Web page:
The Amazing Spider-Man

The Amazing Spider-Man is a game from , originally released 31st December, 1969

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The Amazing Spider-Man Review

Gameloft’s 2010 title Spider-Man Total Mayhem was an excellent game, but it was level-based–you moved from one enclosed environment to the next, climbing walls and bruising bad guys along the way. But what makes the character Spider-Man unique is his web-slinging ability, and there’s only so much room to swing in boxed-in levels. To truly exercise his abilities, Spidey needs an open world, and that’s exactly what Gameloft delivers in The Amazing Spider-Man. Does the rest of the game live up to the Spider-Man name?

First off, The Amazing Spider-Man is hugely ambitious, pulling much of its inspiration from Batman Arkham City on consoles and PC. You control Spider-Man in an impressively large, dynamic, open-world version of Manhattan. You can go just about anywhere, from dead-end alleys to the towering apexes of skyscrapers, and everywhere in between. The massive environment is full of stuff to see, and when you’re ready to make some progress, you can check your mini-map to locate the next story mission, or a nearby crime in progress if you’re feeling frisky.

Spider-Man, the original swinger.

One important thing in any game with this big of a world is your character’s movement, and here it’s mostly up to the task. To explore the city, you have a D-pad that lets you run, climb buildings, and direct your swings, as well as a jump button that shoots a web if you hold it down. When you let go of the button, you let go of the web. You can build up a steady rhythm as you swoop between buildings, tapping and releasing to keep your momentum.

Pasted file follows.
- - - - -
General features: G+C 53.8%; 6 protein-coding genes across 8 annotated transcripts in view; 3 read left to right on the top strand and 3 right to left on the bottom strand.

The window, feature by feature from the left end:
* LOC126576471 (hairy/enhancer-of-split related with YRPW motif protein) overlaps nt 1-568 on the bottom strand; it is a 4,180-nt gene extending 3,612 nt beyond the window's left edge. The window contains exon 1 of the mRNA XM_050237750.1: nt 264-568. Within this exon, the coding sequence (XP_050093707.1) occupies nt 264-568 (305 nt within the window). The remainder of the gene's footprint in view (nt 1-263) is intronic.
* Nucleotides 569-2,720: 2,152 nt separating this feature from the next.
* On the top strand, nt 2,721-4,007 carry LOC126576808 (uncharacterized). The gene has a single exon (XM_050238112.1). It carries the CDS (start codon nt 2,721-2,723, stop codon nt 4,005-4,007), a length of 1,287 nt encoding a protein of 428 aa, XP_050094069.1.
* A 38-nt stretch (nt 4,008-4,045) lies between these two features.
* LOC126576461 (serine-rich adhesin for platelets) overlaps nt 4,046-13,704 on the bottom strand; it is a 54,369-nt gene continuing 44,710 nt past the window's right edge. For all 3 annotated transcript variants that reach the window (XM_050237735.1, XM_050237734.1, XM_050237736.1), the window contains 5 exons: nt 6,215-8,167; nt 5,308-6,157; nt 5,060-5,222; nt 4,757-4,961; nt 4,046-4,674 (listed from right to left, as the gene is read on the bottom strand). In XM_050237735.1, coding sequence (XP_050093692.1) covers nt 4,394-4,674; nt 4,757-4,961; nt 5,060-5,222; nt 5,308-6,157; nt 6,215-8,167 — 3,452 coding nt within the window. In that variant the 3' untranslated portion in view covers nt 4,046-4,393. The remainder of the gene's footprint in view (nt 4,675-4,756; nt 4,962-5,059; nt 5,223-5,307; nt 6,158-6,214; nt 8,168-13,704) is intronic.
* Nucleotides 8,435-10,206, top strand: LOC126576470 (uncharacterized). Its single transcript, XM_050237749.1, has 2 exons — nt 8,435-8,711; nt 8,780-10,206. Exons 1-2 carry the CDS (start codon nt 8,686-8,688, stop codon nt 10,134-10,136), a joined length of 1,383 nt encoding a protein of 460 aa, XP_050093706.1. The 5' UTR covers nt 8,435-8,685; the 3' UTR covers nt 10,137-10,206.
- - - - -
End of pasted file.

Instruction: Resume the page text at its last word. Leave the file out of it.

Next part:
The city is big, so we’re happy to report that you move fast. In fact, if you run on the ground for a few seconds, you’ll start sprinting at a ridiculous speed– so fast that you outrun cars on the street. Swinging through the air is also speedy. However, we’d often sling a web only to see it break for no apparent reason, making us lose altitude and often crash into a building or plummet to the ground. On the plus side, there’s no penalty for falling– even from hilariously suicidal heights– so it’s not a huge issue. Still, random breaks in your forward momentum shouldn’t happen at all.

Story missions are initiated when you walk into the glowing webs indicated on your mini-map. Most missions involve waves of thugs coming at you and begging for beat-downs, but they do a decent job of mixing it up with chase or stealth missions peppered throughout. They’re all pretty standard Gameloft mission types that you’ll be familiar with if you’ve played games like Spider-Man Total Mayhem or N.O.V.A. 3. We should also warn you that a small handful of the missions are poorly explained, poorly executed, or contain frustrating difficulty spikes.

Kick to da groin.